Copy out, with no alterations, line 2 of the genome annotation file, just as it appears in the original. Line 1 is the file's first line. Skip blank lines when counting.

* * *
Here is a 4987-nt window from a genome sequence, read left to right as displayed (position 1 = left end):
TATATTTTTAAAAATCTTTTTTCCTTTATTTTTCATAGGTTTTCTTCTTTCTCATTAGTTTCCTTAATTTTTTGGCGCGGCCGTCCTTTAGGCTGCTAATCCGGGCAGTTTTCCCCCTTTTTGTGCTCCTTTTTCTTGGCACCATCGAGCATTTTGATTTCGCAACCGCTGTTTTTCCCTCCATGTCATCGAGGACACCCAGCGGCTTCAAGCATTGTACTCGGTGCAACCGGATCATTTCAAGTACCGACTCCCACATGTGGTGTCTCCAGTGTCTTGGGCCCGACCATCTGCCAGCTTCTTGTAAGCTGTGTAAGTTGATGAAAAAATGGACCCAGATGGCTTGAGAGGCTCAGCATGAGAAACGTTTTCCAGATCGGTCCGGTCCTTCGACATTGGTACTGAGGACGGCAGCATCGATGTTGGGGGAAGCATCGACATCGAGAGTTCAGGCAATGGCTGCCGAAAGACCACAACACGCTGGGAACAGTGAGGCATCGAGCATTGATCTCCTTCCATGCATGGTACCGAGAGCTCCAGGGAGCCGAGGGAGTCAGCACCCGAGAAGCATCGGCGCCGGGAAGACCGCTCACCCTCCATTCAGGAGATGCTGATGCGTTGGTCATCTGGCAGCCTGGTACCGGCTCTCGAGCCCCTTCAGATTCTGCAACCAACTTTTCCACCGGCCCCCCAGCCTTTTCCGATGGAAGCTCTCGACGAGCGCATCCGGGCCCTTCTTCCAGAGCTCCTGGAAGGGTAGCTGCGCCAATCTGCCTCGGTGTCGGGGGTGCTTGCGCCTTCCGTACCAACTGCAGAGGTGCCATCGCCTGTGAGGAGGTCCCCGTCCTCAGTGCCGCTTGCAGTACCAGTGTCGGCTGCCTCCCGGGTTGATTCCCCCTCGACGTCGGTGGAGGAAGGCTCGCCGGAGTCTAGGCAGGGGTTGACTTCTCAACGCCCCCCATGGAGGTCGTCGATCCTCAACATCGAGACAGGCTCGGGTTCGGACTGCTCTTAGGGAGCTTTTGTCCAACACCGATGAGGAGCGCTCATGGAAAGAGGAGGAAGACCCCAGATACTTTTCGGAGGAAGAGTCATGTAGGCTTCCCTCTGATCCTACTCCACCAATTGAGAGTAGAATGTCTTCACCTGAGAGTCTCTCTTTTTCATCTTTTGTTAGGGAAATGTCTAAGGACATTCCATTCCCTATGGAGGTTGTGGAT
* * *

TATATTTTTAAAAATCTTTTTTCCTTTATTTTTCATAGGTTTTCTTCTTTCTCATTAGTTTCCTTAATTTTTTGGCGCGGCCGTCCTTTAGGCTGCTAATCCGGGCAGTTTTCCCCCTTTTTGTGCTCCTTTTTCTTGGCACCATCGAGCATTTTGATTTCGCAACCGCTGTTTTTCCCTCCATGTCATCGAGGACACCCAGCGGCTTCAAGCATTGTACTCGGTGCAACCGGATCATTTCAAGTACCGACTCCCACATGTGGTGTCTCCAGTGTCTTGGGCCCGACCATCTGCCAGCTTCTTGTAAGCTGTGTAAGTTGATGAAAAAATGGACCCAGATGGCTTGAGAGGCTCAGCATGAGAAACGTTTTCCAGATCGGTCCGGTCCTTCGACATTGGTACTGAGGACGGCAGCATCGATGTTGGGGGAAGCATCGACATCGAGAGTTCAGGCAATGGCTGCCGAAAGACCACAACACGCTGGGAACAGTGAGGCATCGAGCATTGATCTCCTTCCATGCATGGTACCGAGAGCTCCAGGGAGCCGAGGGAGTCAGCACCCGAGAAGCATCGGCGCCGGGAAGACCGCTCACCCTCCATTCAGGAGATGCTGATGCGTTGGTCATCTGGCAGCCTGGTACCGGCTCTCGAGCCCCTTCAGATTCTGCAACCAACTTTTCCACCGGCCCCCCAGCCTTTTCCGATGGAAGCTCTCGACGAGCGCATCCGGGCCCTTCTTCCAGAGCTCCTGGAAGGGTAGCTGCGCCAATCTGCCTCGGTGTCGGGGGTGCTTGCGCCTTCCGTACCAACTGCAGAGGTGCCATCGCCTGTGAGGAGGTCCCCGTCCTCAGTGCCGCTTGCAGTACCAGTGTCGGCTGCCTCCCGGGTTGATTCCCCCTCGACGTCGGTGGAGGAAGGCTCGCCGGAGTCTAGGCAGGGGTTGACTTCTCAACGCCCCCCATGGAGGTCGTCGATCCTCAACATCGAGACAGGCTCGGGTTCGGACTGCTCTTAGGGAGCTTTTGTCCAACACCGATGAGGAGCGCTCATGGAAAGAGGAGGAAGACCCCAGATACTTTTCGGAGGAAGAGTCATGTAGGCTTCCCTCTGATCCTACTCCACCAATTGAGAGTAGAATGTCTTCACCTGAGAGTCTCTCTTTTTCATCTTTTGTTAGGGAAATGTCTAAGGACATTCCATTCCCTATGGAGGTTGTGGAT